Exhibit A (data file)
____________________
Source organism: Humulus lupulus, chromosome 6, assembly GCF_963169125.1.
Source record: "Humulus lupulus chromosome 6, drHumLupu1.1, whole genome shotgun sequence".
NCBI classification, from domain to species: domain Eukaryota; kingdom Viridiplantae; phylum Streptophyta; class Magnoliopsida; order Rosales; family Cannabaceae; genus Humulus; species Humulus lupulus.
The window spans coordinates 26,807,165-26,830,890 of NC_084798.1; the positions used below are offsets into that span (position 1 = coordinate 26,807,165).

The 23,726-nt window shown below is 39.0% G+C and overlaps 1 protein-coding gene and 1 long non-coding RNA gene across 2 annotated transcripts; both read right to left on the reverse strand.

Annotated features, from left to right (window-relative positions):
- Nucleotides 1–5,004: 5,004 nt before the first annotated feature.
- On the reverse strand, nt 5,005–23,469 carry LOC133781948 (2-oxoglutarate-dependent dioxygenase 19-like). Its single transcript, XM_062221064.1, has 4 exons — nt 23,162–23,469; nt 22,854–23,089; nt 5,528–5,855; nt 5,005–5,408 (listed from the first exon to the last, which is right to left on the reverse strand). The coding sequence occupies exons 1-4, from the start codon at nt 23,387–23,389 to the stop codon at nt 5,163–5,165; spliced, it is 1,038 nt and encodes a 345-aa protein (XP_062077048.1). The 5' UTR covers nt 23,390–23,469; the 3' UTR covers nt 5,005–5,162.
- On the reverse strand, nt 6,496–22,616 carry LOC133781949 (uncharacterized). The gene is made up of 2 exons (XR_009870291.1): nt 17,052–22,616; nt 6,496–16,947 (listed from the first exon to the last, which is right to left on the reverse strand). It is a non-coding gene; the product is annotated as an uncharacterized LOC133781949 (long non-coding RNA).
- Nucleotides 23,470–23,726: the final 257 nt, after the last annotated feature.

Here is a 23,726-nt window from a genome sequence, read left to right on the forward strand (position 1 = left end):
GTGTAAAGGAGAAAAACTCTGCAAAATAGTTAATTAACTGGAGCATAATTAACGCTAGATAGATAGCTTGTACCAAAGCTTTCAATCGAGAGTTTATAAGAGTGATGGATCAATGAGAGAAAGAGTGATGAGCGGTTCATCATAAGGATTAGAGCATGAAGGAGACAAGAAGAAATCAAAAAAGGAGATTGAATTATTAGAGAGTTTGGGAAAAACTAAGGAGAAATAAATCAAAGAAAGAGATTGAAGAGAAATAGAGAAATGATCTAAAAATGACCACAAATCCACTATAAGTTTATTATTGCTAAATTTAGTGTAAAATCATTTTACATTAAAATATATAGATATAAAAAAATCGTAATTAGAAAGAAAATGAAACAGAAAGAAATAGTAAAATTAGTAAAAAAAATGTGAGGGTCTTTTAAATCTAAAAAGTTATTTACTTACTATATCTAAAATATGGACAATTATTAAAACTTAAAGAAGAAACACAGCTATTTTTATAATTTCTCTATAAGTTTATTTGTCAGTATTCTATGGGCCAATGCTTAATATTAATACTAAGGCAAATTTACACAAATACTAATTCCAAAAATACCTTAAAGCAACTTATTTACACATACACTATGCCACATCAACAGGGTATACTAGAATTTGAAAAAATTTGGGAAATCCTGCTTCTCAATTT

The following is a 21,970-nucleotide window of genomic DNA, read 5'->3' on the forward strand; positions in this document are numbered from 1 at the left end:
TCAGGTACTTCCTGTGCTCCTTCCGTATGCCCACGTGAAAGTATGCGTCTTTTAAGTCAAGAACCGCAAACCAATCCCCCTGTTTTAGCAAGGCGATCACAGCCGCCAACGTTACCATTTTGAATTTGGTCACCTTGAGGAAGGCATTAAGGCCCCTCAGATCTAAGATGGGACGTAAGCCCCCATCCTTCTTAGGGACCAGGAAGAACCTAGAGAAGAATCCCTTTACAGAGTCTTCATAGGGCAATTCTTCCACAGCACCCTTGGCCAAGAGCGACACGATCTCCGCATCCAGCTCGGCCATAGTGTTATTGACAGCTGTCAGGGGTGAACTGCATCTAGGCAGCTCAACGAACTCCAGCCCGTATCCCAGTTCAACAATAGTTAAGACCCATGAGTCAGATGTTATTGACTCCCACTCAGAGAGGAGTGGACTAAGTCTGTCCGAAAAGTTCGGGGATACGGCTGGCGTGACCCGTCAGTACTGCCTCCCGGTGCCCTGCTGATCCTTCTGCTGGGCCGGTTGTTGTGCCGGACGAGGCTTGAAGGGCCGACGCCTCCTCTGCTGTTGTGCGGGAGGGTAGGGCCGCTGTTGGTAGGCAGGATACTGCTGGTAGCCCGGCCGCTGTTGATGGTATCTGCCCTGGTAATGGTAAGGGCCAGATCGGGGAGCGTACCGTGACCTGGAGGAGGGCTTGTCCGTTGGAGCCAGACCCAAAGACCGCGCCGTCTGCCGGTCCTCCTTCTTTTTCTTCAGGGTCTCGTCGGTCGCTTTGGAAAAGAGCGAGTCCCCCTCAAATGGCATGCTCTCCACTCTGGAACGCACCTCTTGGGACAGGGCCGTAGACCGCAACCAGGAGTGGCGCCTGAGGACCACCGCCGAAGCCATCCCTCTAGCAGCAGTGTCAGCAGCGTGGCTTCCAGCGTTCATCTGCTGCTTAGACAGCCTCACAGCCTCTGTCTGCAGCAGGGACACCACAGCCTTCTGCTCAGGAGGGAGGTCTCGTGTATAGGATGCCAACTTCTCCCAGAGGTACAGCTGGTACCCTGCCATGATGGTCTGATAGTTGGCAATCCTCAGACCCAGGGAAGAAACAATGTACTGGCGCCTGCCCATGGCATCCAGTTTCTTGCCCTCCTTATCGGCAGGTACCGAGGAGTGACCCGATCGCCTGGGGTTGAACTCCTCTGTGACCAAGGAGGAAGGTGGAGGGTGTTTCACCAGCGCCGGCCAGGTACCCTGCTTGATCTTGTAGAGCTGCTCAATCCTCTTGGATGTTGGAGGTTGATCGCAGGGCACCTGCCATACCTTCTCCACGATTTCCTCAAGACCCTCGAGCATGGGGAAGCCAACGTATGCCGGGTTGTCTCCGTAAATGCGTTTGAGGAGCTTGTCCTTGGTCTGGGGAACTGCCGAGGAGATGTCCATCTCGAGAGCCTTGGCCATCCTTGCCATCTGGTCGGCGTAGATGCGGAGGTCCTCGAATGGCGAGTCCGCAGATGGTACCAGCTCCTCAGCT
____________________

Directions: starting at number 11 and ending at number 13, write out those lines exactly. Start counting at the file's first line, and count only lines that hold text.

Here is a 23,726-nt window from a genome sequence, read left to right on the forward strand (position 1 = left end):
GTGTAAAGGAGAAAAACTCTGCAAAATAGTTAATTAACTGGAGCATAATTAACGCTAGATAGATAGCTTGTACCAAAGCTTTCAATCGAGAGTTTATAAGAGTGATGGATCAATGAGAGAAAGAGTGATGAGCGGTTCATCATAAGGATTAGAGCATGAAGGAGACAAGAAGAAATCAAAAAAGGAGATTGAATTATTAGAGAGTTTGGGAAAAACTAAGGAGAAATAAATCAAAGAAAGAGATTGAAGAGAAATAGAGAAATGATCTAAAAATGACCACAAATCCACTATAAGTTTATTATTGCTAAATTTAGTGTAAAATCATTTTACATTAAAATATATAGATATAAAAAAATCGTAATTAGAAAGAAAATGAAACAGAAAGAAATAGTAAAATTAGTAAAAAAAATGTGAGGGTCTTTTAAATCTAAAAAGTTATTTACTTACTATATCTAAAATATGGACAATTATTAAAACTTAAAGAAGAAACACAGCTATTTTTATAATTTCTCTATAAGTTTATTTGTCAGTATTCTATGGGCCAATGCTTAATATTAATACTAAGGCAAATTTACACAAATACTAATTCCAAAAATACCTTAAAGCAACTTATTTACACATACACTATGCCACATCAACAGGGTATACTAGAATTTGAAAAAATTTGGGAAATCCTGCTTCTCAATTT

The following is a 21,970-nucleotide window of genomic DNA, read 5'->3' on the forward strand; positions in this document are numbered from 1 at the left end: